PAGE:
by Jacy Good
My environmental journey has been easy. Growing up in the agricultural landscapes of southeastern Pennsylvania, it was nearly impossible not to feel some kind of connection with the earth. I basked in the long hours of summer when I got to spend every day outside wading in the creek and helping pull weeds from the garden. I always knew what I wanted to do when I grew up, because to me nature was always the most basically important aspect of life: if we didn’t have breathable air and drinkable water, there would be no accountants or teachers or movie stars.
I’m not sure when it dawned upon me that not everyone felt this way. The first time I saw someone litter was a traumatic experience; it was difficult for me to understand that not everyone could share my love and respect for nature. I realized not everyone grew up playing in the dirt, and not everyone grew up with a perfectly pastoral backyard. Because my drive to protect the planet was so essential in shaping the person I turned out to be, I think it is important to cultivate this instinct in others.
The environmental impulse is intrinsic in almost every living being. It is never too late to find a connection with the earth, but it is not an easy path to take. Spending time outdoors is central to making and maintaining a connection with the earth. Even for avid environmentalists, it can be all but impossible to make time for enjoying nature. With our frantic lives of jobs, meetings, and errands, we have to remember to take time out to enjoy the splendor of the world. We must also learn to live by example. Trying to live a green lifestyle can occupy all of your thoughts, but when it does, it is unbelievably satisfying to feel what a difference you can make. Walking instead of driving, taking the stairs instead of the elevator, or turning off the lights when you leave a room will inspire everyone around you to do the same.
At some point in my life, social consciousness began to blossom in tandem with my environmental awareness. Learning about landmines in faraway countries in Sunday school impacted me at a young age. I remember learning early on about the rainforest being cut down and the indigenous people it was affecting. It seemed to me that if the environment could be protected, so too could these people. The issue of ultimate convergence of environmental and social justice has been the conflict in Darfur. While I do not wish to play down many of the extenuating circumstances, one of the main reasons for the genocide occurring in Sudan has been a lack of resources. This has only gotten worse with time as unsustainable farming practices have caused increased desertification. This means less food and water, which in turn results in more competition for the few resources available. The issues of environmental and social justice are inextricably intertwined and solutions must be found with that in mind.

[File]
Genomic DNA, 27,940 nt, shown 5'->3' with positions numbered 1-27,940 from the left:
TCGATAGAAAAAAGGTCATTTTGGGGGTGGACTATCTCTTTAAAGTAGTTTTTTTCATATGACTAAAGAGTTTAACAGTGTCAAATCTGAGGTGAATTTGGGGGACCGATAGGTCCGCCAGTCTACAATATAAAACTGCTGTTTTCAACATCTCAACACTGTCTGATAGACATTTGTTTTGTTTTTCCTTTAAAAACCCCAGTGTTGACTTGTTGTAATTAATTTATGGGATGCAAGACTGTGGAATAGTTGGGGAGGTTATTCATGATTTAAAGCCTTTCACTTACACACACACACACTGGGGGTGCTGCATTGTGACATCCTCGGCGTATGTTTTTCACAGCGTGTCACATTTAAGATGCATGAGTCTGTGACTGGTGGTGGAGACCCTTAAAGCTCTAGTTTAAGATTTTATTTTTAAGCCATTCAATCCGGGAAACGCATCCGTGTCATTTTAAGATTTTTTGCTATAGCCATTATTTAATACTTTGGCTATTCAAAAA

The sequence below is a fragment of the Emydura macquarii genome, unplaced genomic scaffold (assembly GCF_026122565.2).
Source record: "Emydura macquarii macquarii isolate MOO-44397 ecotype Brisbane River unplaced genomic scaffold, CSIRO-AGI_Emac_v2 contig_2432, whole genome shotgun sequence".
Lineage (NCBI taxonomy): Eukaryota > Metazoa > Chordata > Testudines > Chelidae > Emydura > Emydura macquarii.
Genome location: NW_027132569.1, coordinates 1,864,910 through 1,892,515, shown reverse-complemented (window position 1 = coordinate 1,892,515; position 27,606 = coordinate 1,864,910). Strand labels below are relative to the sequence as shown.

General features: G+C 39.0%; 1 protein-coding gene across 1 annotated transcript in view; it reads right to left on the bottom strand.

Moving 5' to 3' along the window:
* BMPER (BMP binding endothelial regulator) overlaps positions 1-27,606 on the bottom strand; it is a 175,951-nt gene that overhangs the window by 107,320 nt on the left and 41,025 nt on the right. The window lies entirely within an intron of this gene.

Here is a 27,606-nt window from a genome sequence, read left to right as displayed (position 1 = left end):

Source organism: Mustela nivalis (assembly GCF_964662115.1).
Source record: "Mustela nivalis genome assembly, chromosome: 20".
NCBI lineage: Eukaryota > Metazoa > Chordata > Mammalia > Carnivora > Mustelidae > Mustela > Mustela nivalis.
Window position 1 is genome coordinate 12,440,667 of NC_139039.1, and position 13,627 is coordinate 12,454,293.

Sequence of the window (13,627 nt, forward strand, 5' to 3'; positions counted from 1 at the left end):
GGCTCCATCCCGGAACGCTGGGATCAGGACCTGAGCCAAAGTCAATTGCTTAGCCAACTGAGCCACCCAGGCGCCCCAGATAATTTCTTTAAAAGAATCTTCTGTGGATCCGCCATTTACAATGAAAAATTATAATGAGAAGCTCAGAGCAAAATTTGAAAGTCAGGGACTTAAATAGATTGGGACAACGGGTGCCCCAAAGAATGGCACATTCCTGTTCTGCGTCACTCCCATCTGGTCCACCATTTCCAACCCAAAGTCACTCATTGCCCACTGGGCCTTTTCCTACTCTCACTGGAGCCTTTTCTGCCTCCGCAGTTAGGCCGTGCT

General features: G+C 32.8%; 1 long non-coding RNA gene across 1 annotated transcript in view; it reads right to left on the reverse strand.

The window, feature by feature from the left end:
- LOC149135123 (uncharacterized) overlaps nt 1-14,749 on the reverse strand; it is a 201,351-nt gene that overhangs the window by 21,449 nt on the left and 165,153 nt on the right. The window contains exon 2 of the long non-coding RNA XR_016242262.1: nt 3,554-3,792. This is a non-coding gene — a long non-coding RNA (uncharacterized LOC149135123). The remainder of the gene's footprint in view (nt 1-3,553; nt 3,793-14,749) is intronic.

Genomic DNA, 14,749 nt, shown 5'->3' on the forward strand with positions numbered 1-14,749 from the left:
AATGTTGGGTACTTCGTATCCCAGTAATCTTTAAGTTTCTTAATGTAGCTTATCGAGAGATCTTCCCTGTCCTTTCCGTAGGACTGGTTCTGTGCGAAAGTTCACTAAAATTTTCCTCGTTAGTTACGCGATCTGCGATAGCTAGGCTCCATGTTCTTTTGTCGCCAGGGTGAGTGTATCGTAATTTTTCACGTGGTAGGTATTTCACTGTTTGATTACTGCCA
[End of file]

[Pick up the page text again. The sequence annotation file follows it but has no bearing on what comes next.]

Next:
We must begin to understand that we are all in this together. In our globalized world, everything we do affects not only the people around us, but also the people on the other side of the world. Almost every decision we make has an environmental impact, and therefore, an impact on human rights. Environmentalism must penetrate all of our thoughts and actions. Although not everyone grew up with my childhood, I believe that all human beings have a natural bond with the world and the people in it. This bond means that inside of every person there exists the little kid that is enamored with animals and loves playing in the dirt and picking up bugs. We must all strive to bring out that child in ourselves and in everyone around us.
In the words of Chief Seattle: “Humankind has not woven the web of life. We are but one thread within it. Whatever we do to the web, we do to ourselves. All things are bound together. All things connect.”
By Jacy Good
Jacy is a senior at Muhlenberg College [class of 2008] majoring in International Studies with a concentration in Environmental Issues. She was a campus sustainability intern last year and has been the president of the Environmental Action Team for the last three years. She is originally from Lancaster County, Pennsylvania.
(Originally published in the Alliance’s 2008 Directory of Organizations That Promote Sustainable Communities.)